Vouch allows rightsholders to preclude malicious content, branded content or brand-sponsored content from the license available on Lickd. “That’s up to the label at rightsholder level… we just review the copyright claims. The label, or the Content ID administrator, still maintains full control of their CMS, and at any point in time, can remove a single track, or block or monetize or take down a video that it finds to be a misuse.”
Lickd charges a sliding pricing scale – the kind of fee structure that fits the necessarily-automated, pre-cleared approach. The cost to license a song is based on the average views a Lickd user’s 50 most recent YouTube uploads have received – which is calculated when a user connects their YouTuibe account to Lickd.
For instance: a user with an average of 50 thousand views per video could expect to pay a one-off price of $8 per song, which covers the lifetime of the video. A user with a 1m view average would pay $230 per song. If the videos are branded content, then the price is higher: $80 for a 50 thousand view average, and $1013 for 1m.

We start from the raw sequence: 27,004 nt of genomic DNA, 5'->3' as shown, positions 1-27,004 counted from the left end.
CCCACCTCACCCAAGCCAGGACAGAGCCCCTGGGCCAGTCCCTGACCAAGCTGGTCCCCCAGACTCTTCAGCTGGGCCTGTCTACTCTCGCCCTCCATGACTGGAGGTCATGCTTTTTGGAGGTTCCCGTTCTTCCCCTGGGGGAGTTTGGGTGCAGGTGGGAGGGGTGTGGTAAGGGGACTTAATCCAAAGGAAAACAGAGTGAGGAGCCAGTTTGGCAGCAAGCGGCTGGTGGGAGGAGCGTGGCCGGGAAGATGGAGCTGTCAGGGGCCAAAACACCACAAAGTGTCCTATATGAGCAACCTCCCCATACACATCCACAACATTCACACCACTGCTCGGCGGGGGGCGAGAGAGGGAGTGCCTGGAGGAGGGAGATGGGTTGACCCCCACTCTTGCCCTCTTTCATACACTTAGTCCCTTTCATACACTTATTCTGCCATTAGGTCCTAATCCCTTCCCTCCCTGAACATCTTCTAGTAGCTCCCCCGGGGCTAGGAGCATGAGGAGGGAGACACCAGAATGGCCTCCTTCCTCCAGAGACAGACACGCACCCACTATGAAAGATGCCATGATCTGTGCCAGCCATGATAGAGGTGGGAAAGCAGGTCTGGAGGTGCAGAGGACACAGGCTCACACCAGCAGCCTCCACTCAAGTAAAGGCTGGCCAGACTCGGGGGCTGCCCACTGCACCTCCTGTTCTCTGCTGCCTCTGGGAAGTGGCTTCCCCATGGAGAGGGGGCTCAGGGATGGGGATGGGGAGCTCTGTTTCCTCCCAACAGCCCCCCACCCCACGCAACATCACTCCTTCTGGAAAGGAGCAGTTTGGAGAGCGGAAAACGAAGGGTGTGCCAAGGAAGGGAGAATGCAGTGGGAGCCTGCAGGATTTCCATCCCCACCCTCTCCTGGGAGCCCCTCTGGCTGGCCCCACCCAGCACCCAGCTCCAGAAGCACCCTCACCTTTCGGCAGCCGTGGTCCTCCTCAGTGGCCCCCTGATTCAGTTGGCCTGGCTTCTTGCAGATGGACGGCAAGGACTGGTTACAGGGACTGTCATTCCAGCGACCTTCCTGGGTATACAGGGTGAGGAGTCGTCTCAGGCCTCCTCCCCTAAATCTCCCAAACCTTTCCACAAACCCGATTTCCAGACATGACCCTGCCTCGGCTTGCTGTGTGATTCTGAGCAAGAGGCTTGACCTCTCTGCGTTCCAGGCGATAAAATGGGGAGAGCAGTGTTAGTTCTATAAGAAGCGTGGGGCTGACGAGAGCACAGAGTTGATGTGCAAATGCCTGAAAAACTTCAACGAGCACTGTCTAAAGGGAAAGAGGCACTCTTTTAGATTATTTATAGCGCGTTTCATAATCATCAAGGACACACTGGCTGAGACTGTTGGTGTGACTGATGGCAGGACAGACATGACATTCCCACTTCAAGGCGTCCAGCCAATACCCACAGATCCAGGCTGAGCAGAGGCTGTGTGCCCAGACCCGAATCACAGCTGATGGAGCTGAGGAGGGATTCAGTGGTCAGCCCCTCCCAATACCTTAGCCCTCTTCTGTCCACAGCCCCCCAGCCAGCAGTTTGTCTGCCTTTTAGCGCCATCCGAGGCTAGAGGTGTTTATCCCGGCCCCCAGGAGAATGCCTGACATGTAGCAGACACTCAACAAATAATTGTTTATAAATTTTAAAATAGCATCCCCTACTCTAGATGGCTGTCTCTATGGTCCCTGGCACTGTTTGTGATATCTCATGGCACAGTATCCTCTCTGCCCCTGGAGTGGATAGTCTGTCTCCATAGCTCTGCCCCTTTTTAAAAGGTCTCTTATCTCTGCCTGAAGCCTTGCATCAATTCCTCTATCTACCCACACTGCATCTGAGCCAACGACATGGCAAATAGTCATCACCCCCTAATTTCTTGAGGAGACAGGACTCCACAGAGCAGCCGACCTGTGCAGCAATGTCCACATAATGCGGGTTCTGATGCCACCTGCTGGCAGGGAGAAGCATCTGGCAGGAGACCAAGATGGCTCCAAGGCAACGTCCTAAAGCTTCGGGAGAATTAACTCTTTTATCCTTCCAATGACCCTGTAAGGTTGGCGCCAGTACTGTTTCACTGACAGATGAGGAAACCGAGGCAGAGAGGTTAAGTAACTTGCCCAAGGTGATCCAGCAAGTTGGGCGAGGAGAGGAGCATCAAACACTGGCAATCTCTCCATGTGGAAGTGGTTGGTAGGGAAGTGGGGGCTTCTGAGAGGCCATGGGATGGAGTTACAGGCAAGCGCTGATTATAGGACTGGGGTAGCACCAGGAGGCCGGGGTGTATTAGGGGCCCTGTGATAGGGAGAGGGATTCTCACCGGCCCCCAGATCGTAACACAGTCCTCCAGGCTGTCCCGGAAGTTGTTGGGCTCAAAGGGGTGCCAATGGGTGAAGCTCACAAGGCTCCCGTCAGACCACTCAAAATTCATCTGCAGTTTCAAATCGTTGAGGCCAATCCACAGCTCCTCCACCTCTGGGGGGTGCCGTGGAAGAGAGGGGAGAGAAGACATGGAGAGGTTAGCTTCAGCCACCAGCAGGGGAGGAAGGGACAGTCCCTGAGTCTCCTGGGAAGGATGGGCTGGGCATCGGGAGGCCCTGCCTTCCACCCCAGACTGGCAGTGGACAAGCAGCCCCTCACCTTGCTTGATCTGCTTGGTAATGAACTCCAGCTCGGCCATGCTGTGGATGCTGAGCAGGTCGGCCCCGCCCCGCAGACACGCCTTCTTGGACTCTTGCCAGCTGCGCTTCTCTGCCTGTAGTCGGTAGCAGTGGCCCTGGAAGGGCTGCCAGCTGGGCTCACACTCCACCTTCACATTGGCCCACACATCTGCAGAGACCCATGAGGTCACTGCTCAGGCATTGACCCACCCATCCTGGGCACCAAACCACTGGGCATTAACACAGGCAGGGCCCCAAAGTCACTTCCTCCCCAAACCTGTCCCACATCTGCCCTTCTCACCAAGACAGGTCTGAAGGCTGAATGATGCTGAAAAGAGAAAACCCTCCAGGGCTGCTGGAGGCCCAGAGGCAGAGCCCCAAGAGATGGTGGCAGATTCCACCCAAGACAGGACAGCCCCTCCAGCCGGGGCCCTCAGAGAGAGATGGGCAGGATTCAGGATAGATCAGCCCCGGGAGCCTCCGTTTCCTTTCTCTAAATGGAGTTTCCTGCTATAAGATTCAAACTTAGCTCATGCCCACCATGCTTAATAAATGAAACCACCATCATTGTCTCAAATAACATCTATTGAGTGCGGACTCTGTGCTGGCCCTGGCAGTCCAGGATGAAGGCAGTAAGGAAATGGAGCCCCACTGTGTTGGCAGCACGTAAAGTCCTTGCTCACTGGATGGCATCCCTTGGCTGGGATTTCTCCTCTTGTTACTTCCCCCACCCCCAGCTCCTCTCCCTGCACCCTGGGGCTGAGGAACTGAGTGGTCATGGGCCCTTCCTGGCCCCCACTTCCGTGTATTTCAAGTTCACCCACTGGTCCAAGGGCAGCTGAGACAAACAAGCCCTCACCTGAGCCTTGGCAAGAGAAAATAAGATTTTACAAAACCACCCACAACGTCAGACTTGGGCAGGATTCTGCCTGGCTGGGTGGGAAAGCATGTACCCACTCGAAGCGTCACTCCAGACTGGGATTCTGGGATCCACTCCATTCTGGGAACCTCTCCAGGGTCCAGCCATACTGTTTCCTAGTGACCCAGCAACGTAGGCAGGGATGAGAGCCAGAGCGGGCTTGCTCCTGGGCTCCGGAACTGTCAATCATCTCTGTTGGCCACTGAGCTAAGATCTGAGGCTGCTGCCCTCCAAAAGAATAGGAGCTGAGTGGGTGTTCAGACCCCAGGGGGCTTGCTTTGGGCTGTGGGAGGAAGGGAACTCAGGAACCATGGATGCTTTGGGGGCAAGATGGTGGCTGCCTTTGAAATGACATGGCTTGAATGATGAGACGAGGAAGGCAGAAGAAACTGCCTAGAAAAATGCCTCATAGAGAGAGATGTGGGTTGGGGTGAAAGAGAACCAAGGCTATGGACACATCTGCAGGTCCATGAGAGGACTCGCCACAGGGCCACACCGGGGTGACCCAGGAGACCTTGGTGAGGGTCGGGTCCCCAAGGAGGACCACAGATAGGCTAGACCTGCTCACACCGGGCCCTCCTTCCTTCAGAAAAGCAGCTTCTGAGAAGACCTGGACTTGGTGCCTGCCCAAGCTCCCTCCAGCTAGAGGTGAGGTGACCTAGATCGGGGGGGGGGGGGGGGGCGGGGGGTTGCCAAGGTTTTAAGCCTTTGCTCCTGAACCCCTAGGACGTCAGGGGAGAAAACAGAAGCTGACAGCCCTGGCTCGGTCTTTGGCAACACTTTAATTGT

Who is using Lickd already, and what does the future hold in terms of platforms?
It’s not just labels and publishers using Lickd – there are over 25 distributors signed up, delivering content at scale. “Distributors for the independent sector, largely, control so much of the YouTube CMS… for us to offer the song claims free, whoever controls the CMS has to have integrated our software. So, distributors are a route to market for us.”
More platforms will soon integrate Vouch into their back-end to enable licensing for more independent producers and artists. But the big opportunity, Sampson says, is at scale. “It’s not for a limited catalogue. And the business model is totally different… the industry isn’t ready to accept this business model yet.”
This step of confidence in Lickd’s system may be getting closer. Lickd recently raised £5.1m of funding from investors including Warner Music Group, the investment firm of Pink Floyd’s Nick Mason, and Fortnite publisher Epic Games. Gaming is a big use-case that Sampson hadn’t really planned for. “We partnered with Fortnite, because during the pandemic, the Metaverse became a live music venue. Suddenly everyone is sharing content that’s music-centric.” Lickd is aiming to help the gaming world navigate the copyright claims that come with that sharing.